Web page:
Tag Archives: bitterness

Bitterness and Health of Dark Chocolate: Subtle Backstories Revealed


“Ooooohhh, what’s this?  Free chocolate?!”

So began an informal chocolate tasting with 17 curious volunteers.  Each individual completed a survey that both collected and tested their knowledge of 8 anonymized chocolate samples.  At the end of the survey, respondents selected their favorite sample and attempted to match each one with its wrapper.

While more data was collected than ultimately analyzed, 2 themes cropped up relatively quickly that potentially revealed both underlying historical and contemporary backstories.  The first theme is the participants’ preference to sweet chocolate over dark chocolate, which can be explained by the historical dubious business practices of the Big Chocolate firms as opposed to the more simple explanation that all humans naturally prefer the taste of sweetness.  The second theme consists of the participants’ conflicting knowledge about the extent of dark chocolate’s health benefits.


Planning the questionnaire at first proved challenging.  What question(s) would the survey attempt to answer?  Who would participate?  What kinds or brands of chocolate would be included?  Ultimately, it was decided to ask employees at a local Boston start-up company to participate in the survey as this particular office is known for its enthusiasm and participation in events.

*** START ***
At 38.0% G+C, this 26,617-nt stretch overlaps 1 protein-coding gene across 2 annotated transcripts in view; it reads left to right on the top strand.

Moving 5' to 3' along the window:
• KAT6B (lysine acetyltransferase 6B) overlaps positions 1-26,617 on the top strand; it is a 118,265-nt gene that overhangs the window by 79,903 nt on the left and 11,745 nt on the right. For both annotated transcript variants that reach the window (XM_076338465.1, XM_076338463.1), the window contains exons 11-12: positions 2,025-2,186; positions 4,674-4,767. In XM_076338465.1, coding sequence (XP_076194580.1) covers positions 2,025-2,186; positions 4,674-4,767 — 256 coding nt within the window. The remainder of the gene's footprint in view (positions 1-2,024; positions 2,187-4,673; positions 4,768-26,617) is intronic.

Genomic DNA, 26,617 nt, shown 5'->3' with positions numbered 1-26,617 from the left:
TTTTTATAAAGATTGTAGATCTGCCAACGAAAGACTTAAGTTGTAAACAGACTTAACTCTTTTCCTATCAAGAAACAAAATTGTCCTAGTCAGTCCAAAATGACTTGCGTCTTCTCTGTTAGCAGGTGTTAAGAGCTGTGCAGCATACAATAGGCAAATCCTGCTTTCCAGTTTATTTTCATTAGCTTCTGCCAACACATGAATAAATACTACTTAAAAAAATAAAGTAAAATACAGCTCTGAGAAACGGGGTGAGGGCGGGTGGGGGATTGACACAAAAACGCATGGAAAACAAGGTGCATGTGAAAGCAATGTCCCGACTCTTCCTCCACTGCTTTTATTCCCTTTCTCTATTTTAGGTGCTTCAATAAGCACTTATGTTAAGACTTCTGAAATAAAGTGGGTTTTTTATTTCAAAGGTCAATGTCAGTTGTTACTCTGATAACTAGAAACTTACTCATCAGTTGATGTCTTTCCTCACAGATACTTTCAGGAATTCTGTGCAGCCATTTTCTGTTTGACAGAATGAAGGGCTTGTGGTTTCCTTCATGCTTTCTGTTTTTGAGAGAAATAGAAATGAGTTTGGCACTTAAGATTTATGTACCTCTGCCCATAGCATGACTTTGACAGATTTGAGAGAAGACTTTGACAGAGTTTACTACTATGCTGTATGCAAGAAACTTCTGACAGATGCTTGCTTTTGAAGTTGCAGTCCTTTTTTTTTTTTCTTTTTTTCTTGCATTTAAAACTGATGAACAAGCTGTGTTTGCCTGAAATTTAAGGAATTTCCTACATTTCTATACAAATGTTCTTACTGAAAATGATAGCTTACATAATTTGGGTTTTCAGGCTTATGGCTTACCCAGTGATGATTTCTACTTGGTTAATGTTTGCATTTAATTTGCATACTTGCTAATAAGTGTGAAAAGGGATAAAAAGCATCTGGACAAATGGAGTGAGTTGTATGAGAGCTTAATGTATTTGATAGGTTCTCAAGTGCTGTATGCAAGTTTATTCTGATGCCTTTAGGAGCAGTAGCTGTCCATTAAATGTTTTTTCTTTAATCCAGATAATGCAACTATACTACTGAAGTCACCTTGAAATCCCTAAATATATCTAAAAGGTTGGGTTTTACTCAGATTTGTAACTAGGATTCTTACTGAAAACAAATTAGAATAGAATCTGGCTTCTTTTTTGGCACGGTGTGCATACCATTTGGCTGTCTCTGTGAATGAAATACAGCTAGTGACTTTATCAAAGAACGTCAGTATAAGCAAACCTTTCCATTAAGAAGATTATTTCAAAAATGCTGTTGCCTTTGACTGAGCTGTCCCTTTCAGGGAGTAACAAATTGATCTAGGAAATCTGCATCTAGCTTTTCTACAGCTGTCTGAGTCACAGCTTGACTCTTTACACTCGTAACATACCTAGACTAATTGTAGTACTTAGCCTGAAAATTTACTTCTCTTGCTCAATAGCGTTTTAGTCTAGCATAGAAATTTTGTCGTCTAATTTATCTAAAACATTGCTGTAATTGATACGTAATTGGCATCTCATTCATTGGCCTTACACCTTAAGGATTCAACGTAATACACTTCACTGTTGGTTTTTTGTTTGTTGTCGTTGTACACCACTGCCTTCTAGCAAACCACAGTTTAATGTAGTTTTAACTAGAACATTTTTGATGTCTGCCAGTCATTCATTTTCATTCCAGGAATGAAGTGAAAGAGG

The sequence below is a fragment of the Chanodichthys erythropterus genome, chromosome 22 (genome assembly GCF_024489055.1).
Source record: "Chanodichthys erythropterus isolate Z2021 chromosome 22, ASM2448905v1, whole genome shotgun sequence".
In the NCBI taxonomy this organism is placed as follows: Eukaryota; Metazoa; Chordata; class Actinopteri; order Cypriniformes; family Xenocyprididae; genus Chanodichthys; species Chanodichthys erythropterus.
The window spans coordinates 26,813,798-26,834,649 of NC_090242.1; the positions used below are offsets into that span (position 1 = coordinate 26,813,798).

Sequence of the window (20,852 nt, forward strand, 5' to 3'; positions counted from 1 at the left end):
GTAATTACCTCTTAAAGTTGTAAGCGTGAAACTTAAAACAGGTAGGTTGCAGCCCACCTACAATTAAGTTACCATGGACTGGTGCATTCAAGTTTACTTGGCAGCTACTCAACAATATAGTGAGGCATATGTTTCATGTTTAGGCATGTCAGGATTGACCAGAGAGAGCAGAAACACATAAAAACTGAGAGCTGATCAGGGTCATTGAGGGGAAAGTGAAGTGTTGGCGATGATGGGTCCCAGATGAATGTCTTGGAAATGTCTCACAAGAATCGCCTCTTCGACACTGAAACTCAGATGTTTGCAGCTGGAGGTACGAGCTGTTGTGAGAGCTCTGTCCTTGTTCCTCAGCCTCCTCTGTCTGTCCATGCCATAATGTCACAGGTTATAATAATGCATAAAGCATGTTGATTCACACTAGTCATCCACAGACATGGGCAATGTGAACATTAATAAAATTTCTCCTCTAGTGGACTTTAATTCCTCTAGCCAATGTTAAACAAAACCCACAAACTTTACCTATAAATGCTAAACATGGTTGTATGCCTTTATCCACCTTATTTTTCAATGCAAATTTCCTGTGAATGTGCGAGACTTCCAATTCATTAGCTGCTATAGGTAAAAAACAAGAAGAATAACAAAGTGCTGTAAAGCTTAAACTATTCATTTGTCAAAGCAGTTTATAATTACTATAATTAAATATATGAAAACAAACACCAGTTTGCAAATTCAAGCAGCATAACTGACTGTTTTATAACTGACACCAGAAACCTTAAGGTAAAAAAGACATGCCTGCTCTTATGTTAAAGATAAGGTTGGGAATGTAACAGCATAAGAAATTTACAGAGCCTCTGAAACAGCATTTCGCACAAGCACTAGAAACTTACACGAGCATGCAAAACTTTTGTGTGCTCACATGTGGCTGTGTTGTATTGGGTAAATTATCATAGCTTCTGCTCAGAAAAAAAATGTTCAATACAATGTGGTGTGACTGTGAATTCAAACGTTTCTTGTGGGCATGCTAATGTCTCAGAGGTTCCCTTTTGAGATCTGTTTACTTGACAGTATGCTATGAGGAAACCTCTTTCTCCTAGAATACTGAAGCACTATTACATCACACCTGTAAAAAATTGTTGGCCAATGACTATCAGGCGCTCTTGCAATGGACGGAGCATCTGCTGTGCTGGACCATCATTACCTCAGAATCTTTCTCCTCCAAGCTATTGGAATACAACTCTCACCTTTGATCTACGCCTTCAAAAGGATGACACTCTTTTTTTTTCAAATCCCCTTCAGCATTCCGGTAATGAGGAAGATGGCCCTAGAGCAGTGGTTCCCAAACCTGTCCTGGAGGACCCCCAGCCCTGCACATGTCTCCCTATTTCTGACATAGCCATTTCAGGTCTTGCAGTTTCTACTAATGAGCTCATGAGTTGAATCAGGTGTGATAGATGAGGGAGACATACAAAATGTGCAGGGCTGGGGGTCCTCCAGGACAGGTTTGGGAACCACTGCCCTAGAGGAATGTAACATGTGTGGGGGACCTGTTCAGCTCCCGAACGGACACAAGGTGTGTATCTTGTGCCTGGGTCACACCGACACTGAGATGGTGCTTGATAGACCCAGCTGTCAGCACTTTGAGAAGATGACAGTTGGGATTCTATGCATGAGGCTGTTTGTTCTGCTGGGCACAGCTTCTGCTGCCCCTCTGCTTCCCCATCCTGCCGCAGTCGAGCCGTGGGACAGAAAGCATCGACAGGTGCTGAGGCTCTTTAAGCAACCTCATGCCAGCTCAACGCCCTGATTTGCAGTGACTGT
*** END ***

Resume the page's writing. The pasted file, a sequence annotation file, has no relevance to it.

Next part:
The survey had two sections: pre-tasting and post-tasting.  The pre-tasting section focused primarily on the participants’ chocolate consumption (what determines the purchase of chocolate, how much chocolate is consumed, who receives purchased chocolate, what determines the purchase of a particular chocolate brand over others, etc.) with two preparatory questions meant to engage partakers with their chocolate.  The post-tasting section requested subjects to identify their personal favorite chocolate sample and to match all samples with their packaging.